If you’ve DVR’d Sunday’s Malaysian Grand Prix, but haven’t had time to watch it yet, stop reading now. Or don’t, because if you caught the season-opening Australian Grand Prix, you already know how this one turned out. Just like last month, it was a Red Bull – McLaren Mercedes – Renault finish, but at least the second and third place teams had the courtesy to send different drivers to the podium in Malaysia. Red Bull Renault’s Sebastian Vettel was once again unbeatable, and not by a small margin. In fact, unless other teams can figure out how to gain two or three seconds per lap, the 2011 F1 season will be no more exciting than watching Sebastian Vettel pace the field at venue after venue.
A failure of his KERS system gave Mark Webber a horrendous start, and dropped the Red Bull driver from third on the grid to mid-pack by turn one. Renault replacement driver Nick Heidfeld, sitting in for the injured Robert Kubica, had a spectacular start and beat McLaren Mercedes driver Lewis Hamilton to the second position by the first corner. By the end of lap one, Sebastian Vettel had once again opened up a sizable lead on the field, and never received a serious challenge for the lead. When the checkered flag dropped, Vettel took the win, followed by McLaren Mercedes’ Jenson Button and Renault’s Nick Heidfeld in third. Tire problems relegated Hamilton to an eighth place finish, and Red Bull Renault’s Mark Webber managed a respectable fourth place finish despite his disastrous start.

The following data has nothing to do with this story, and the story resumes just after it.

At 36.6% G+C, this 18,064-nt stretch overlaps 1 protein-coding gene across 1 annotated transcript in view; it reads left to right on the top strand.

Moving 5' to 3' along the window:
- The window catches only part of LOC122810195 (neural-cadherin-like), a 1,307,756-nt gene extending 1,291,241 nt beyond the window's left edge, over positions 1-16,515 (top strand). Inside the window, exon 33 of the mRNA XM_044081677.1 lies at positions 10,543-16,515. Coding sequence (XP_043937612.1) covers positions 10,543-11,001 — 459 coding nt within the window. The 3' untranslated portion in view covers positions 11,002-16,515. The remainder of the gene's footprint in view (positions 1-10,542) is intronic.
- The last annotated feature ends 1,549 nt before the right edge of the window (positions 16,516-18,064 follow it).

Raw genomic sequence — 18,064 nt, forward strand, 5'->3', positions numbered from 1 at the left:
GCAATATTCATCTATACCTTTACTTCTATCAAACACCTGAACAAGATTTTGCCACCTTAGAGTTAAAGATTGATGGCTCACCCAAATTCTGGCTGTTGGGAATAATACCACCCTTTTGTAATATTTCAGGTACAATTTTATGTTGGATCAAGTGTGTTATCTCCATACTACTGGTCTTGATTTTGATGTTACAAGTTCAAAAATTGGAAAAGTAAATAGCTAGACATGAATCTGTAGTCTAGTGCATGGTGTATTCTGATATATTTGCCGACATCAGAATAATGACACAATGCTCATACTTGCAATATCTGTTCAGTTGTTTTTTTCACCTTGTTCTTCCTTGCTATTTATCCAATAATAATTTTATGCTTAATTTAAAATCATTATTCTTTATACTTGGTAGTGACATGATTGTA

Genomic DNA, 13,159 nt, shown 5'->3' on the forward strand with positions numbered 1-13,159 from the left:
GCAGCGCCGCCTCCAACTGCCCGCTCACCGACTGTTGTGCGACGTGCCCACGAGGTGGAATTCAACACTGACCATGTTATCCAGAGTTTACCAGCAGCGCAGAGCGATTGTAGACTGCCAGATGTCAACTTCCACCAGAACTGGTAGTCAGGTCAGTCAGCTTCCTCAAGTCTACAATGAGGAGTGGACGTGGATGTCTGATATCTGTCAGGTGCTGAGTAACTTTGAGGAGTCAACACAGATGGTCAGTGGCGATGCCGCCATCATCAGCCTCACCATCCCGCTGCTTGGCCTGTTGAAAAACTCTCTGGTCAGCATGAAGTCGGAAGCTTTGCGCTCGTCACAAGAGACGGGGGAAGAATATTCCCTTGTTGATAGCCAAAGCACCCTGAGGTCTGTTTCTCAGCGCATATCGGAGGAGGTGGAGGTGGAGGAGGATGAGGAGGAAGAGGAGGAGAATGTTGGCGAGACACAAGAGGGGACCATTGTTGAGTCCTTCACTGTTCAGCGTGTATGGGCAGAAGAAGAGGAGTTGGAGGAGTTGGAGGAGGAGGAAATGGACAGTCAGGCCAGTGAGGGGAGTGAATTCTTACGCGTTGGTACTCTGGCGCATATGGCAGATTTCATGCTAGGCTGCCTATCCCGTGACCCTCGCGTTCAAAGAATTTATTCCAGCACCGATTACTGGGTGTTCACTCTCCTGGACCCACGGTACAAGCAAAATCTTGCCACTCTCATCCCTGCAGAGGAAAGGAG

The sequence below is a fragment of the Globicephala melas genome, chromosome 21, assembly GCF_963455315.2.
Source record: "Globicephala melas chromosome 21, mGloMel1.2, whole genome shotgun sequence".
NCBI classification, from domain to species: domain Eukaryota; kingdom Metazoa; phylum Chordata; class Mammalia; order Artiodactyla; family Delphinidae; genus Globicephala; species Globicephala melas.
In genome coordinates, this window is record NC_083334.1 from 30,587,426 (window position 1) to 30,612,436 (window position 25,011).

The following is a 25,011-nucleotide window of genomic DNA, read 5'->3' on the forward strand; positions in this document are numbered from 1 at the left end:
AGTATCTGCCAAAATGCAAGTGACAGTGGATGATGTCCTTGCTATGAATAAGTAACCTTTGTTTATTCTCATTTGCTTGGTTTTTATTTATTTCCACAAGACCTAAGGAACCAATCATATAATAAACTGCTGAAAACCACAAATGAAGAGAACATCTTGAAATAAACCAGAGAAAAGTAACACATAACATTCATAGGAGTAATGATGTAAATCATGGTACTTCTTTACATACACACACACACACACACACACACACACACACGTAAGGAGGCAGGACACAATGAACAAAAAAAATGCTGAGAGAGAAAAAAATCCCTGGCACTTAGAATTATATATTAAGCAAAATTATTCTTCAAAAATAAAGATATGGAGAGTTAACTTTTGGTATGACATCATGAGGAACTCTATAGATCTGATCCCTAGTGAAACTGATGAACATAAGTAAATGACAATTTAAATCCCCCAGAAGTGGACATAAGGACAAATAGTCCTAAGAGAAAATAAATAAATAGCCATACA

The race’s most exciting moment came when the steering failed on Vitaly Petrov’s Renault. The malfunction caused Petrov to get airborne off a bump in the run-off area; it didn’t look all that impressive from the in-car camera, but trackside footage showed Petrov getting X-Games style air in his Renault. It’s believed that his steering failure was the result of earlier contact, and not the result of a design flaw with the Renault chassis.